My watch list


Electrochemical extraction of energy from seawater

Power generator autonomously switches between two functional modes

© Wiley-VCH

15-May-2019: Underwater vehicles, diving robots, and detectors require their own energy supply to operate for long periods independent of ships. A new, inexpensive system for the direct electrochemical extraction of energy from seawater offers the advantage of also being able to handle short spikes in power demand, while maintaining longer term steady power. To do so, the system can autonomously switch between two modes of operation, as researchers report in the journal Angewandte Chemie.

Charting submarine landforms, currents, and temperatures, and inspecting and repairing pipelines and deep-sea cables are just a few examples of tasks carried out autonomously by underwater devices in the depths of the ocean. Under these extreme conditions, the challenge for power generators is to produce both a high energy density (long run time with basic power use) and high power density (short-term high current flow) for activities such as rapid movement or action of a gripper.

Liang Tang, Hu Jiang, and Ming Hu and their team from the East China Normal University in Shanghai, Shanghai University, and the Chinese Research Academy of Environmental Sciences in Beijing, China, have taken inspiration from marine organisms that can switch their cell respiration between aerobic and anaerobic modes by using different materials as electron acceptors. The researchers have designed a new power generator that works by the same principles.

The key to the discovery is a cathode made of Prussian blue, an open framework structure with cyanide ions as “struts” and iron ions as “nodes”, which can easily accept and release electrons. When combined with a metal anode, this structure can be used to generate electricity from seawater.

If the power demand is small, the electrons flowing into the cathode are transferred directly to dissolved oxygen. Because dissolved oxygen in seawater is inexhaustible, power at low current can theoretically be provided for an unlimited time. However, the concentration of dissolved oxygen is low. When the power demand, and thus current, are sharply increased, there is not enough oxygen at the cathode to immediately take up all of the incoming electrons. The Prussian blue must therefore store these electrons by reducing the oxidation state of the iron atoms from +3 to +2. To maintain a charge balance, positively charged sodium ions lodge within the framework. Because these are present in high concentration in seawater, many sodium ions—and therefore many electrons—can be absorbed in a short time. When the current demand slows down, electrons are transferred to oxygen once again, oxygen regenerates the framework, Fe2+ is oxidized to Fe3+, and the sodium ions depart.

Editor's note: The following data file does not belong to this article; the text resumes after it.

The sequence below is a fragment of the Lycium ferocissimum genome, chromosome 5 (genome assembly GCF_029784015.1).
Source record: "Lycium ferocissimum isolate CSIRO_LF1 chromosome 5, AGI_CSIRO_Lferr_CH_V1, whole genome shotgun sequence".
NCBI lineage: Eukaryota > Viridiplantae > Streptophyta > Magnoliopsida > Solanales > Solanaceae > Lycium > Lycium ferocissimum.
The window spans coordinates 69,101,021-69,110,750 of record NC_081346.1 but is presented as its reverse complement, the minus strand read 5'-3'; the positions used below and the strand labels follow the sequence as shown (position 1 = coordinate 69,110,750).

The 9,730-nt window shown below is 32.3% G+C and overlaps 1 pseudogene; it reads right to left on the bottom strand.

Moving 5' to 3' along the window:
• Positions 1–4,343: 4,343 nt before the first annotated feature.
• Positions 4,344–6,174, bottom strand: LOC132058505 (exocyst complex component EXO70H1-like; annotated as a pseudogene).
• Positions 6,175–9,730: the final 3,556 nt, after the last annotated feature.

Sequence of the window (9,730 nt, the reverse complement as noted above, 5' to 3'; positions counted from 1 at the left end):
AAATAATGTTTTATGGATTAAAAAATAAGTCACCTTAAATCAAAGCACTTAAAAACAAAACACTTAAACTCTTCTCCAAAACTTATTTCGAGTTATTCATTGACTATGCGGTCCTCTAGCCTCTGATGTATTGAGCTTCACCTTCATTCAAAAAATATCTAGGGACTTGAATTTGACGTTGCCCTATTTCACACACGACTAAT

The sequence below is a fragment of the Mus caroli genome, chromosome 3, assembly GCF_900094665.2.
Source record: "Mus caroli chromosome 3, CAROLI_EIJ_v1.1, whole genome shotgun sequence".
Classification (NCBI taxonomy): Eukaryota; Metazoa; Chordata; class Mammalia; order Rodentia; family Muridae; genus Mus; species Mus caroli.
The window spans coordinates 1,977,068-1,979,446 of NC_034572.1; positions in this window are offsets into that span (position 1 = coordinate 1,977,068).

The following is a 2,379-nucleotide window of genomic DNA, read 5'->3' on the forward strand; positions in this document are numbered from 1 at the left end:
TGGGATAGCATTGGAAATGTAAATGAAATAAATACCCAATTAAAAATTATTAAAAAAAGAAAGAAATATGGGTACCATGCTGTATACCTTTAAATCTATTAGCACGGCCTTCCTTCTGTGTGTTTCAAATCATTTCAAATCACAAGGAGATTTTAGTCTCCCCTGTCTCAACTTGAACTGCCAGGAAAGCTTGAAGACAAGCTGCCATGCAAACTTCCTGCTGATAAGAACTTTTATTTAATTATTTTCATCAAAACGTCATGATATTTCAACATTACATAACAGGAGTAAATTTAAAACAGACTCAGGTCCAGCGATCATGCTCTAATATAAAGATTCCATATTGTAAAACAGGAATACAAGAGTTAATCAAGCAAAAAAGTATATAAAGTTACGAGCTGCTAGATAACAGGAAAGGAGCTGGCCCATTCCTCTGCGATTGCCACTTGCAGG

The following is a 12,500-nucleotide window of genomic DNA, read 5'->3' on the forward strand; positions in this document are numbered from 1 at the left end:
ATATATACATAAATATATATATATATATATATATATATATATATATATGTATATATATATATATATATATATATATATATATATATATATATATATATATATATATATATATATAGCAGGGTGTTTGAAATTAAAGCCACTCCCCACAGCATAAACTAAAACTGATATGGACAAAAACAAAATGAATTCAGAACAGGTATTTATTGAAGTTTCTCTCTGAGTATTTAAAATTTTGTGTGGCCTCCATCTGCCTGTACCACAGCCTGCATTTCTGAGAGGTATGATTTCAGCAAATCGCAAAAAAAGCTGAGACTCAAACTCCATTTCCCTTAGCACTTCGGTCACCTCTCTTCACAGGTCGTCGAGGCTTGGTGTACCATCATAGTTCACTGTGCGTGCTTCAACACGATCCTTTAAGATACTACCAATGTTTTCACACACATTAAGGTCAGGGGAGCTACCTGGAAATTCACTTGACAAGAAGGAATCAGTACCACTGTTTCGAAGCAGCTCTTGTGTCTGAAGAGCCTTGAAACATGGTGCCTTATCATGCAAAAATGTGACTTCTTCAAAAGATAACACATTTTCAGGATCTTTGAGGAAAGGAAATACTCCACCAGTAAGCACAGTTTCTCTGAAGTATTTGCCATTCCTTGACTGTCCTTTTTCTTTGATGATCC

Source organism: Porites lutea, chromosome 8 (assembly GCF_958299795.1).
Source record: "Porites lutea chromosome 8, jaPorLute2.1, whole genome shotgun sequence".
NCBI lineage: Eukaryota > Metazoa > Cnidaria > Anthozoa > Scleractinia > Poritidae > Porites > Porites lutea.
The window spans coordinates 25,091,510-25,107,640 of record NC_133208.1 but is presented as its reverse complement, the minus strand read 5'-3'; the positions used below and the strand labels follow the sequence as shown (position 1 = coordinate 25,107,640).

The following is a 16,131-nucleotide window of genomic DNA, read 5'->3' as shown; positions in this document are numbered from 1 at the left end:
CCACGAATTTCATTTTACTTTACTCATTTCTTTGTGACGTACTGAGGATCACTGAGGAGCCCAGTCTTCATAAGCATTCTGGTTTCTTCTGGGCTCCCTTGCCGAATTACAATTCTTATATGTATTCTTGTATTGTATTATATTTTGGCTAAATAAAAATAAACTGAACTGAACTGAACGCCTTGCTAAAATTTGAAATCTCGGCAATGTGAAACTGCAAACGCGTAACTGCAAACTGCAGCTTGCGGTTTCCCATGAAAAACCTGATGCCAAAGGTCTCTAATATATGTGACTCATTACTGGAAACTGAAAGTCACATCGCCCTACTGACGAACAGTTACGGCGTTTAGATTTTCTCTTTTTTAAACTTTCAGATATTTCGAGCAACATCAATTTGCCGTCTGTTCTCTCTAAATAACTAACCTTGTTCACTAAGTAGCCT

This new system is very stable in corrosive seawater and can withstand numerous mode switches. It ran continuously for four days in its high-energy mode without losing power. The high-power mode was able to supply 39 light-emitting diodes and a propeller.

Original publication:
Ming Hu et al.; "An Auto‐Switchable Dual‐Mode Seawater Energy Extraction System Enabled by Metal–Organic Frameworks"; Angewandte Chemie International Edition; 2019

Facts, background information, dossiers

More about Angewandte Chemie

  • News

    Staining Cycles with Black Holes

    In the treatment of tumors, microenvironment plays an important role. It often contains immune cells that are so changed that they promote tumor growth. In the journal Angewandte Chemie, scientists have introduced a method by which cell samples from tumors and their surroundings can rapidly ... more

    Amplification and imaging of microRNA as a biomarker to detect tumor development

    A good indicator of dysregulation in live cells is a change in their RNA expression. MicroRNA (miRNA), a special type of RNA, is considered a biomarker for carcinogenic cells. A team of scientists from China has found a way to amplify miRNA in live tumor cells for bioimaging. As they report ... more

    One Drug, Three Action Modes

    Clinicians combat the drug resistances of some cancer types by using a combination of different drugs. To make this approach more effective, chemists have designed a chemical conjugate that can simultaneously attack several cellular targets using different modes of action. Such a single-dru ... more

q&more – the networking platform for quality excellence in lab and process

The q&more concept is to increase the visibility of recent research and innovative solutions, and support the exchange of knowledge. In the broad spectrum of subjects covered, the focus is on achieving maximum quality in highly innovative sectors. As a modern knowledge platform, q&more offers market participants one-of-a-kind networking opportunities. Cutting-edge research is presented by authors of international repute. Attractively presented in a high-quality context, and published in German and English, the original articles introduce new concepts and highlight unconventional solution strategies.

> more about q&more

q&more is supported by:


Your browser is not current. Microsoft Internet Explorer 6.0 does not support some functions on Chemie.DE